State v. Eppley, supra, 282 N.C. at 254, 192 S.E.2d at 445 (citations omitted).

This case turns upon the second element as outlined above: whether the stolen goods were found in defendant's custody and subject to his control and disposition to the exclusion of others. What amounts to exclusive possession of stolen goods to support an inference of a felonious taking most often turns on the circumstances of the possession. The crucial circumstances of possession in this case are: the goods were found in a car and persons other than defendant were present in the car, including the owner of the vehicle. Both fact situations have been addressed by various courts with varied results. See Annot., 51 A.L. R.3d 727 (1973). The variances in the cases can perhaps be explained by the presence of additional circumstances. When the stolen goods are found in a car in which more than one person is present, the question may narrow to whether the defendant was the owner, driver or mere passenger in the car. In this case Steve Dunn was an owner and passenger in the car and defendant was the driver.

The "exclusive" possession required to support an inference or presumption of guilt need not be a sole possession but may be joint. State v. Holloway, 265 N.C. 581, 144 S.E.2d 634 (1965). If the situation is one where persons other than defendant have equal access to the stolen goods, the inference may not arise. For the inference to arise where more than one person has access to the property in question, the evidence must show the person accused of the theft had complete dominion, which might be shared with others, over the property or other evidence which sufficiently connects the accused person to the crime or a joint possession of co-conspirators or persons acting in concert in which case the possession of one criminal accomplice would be the possession of all. Stated differently, for the inference to arise, the possession in defendant must be to the exclusion of all persons not party to the crime. The State has not shown such a possession in this case. The evidence shows four persons in a car which contains stolen goods. The State has not demonstrated a criminal conspiracy among the four. Only one of them, Steve Dunn, claimed a possessory interest in the stolen goods. Dunn also owned the car.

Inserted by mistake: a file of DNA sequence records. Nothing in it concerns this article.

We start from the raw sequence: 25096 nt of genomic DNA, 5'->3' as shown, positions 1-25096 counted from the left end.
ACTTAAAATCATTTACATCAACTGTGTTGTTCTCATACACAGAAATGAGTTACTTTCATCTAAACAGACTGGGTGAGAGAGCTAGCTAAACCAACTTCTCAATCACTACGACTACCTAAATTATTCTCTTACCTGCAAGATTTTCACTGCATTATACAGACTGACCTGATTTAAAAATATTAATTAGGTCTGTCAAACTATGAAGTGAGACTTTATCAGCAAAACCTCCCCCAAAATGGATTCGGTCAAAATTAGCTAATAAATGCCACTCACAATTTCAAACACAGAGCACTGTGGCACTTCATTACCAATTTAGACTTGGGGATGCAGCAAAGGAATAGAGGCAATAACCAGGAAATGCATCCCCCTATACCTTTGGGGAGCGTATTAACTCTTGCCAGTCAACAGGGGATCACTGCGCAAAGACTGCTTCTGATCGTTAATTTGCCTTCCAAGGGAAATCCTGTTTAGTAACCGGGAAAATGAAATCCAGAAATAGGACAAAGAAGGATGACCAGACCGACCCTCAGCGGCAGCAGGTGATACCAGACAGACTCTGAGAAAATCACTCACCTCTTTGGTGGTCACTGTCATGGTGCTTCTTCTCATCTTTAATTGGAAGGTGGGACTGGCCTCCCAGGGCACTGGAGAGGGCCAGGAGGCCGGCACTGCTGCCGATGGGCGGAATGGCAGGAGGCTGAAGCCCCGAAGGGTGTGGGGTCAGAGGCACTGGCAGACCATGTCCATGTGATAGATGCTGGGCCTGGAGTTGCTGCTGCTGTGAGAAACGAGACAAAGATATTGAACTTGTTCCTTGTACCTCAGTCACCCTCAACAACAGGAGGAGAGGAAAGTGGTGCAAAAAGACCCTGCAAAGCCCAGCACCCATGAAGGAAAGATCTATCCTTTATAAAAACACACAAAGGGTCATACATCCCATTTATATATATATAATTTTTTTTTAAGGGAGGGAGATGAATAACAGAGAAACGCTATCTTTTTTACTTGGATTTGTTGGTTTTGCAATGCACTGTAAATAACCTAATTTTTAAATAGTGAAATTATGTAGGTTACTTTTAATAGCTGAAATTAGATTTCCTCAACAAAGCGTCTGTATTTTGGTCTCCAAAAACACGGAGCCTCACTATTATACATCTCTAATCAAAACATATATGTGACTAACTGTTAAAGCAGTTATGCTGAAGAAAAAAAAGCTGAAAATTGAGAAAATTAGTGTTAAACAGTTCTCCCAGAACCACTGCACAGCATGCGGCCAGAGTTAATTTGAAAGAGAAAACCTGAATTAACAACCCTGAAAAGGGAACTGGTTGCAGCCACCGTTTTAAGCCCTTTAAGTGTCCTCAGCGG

Defendant did not have actual or personal possession of the stolen property. None of the goods were on his person and he did not make any conscious assertion of ownership as did Dunn. Defendant's possession was at most constructive, based on the fact he was driving the car and presumably in control of it and its contents. Thus, to convict defendant, the jury must infer that defendant possessed the goods from the mere fact of driving with the owner of the car seated beside him and then infer he was the thief who stole them based on the possession of recently stolen goods. We hold this criminal conviction cannot stand because it is based on stacked inferences. "Inference may not be based on inference. Every inference must stand upon some clear or direct evidence, and not upon some other inference or presumption." State v. Parker, 268 N.C. 258, 262, 150 S.E.2d 428, 431 (1966), quoting Lane v. Bryan, 246 N.C. 108, 112, 97 S.E.2d 411, 413 (1957); accord, State v. Greene, supra.

In order to take the case against defendant Maines to the jury, the State must show something more than was shown here. For example, the State could make a case sufficient to repel nonsuit by evidence of an attempt by defendant as driver to avoid the officer when he approached the car, or evidence that the property is obviously contraband, or some evidence at the crime scene indicating defendant had been there, or evidence of constant association with or customary use of the car by defendant. No *295 legal presumption that defendant was a thief could arise from merely driving the car with the owner present. Contrast State v. Lewis, 281 N.C. 564, 189 S.E.2d 216, cert. den., 409 U.S. 1046, 93 S. Ct. 547, 34 L. Ed. 2d 498 (1972).

Under the particular circumstances here, we hold defendant did not have that exclusive possession of the property necessary to justify an inference of guilt. Nonsuit was appropriate. The decision of the Court of Appeals upholding the denial of his motion for nonsuit is


BROCK, J., took no part in the consideration or decision of this case.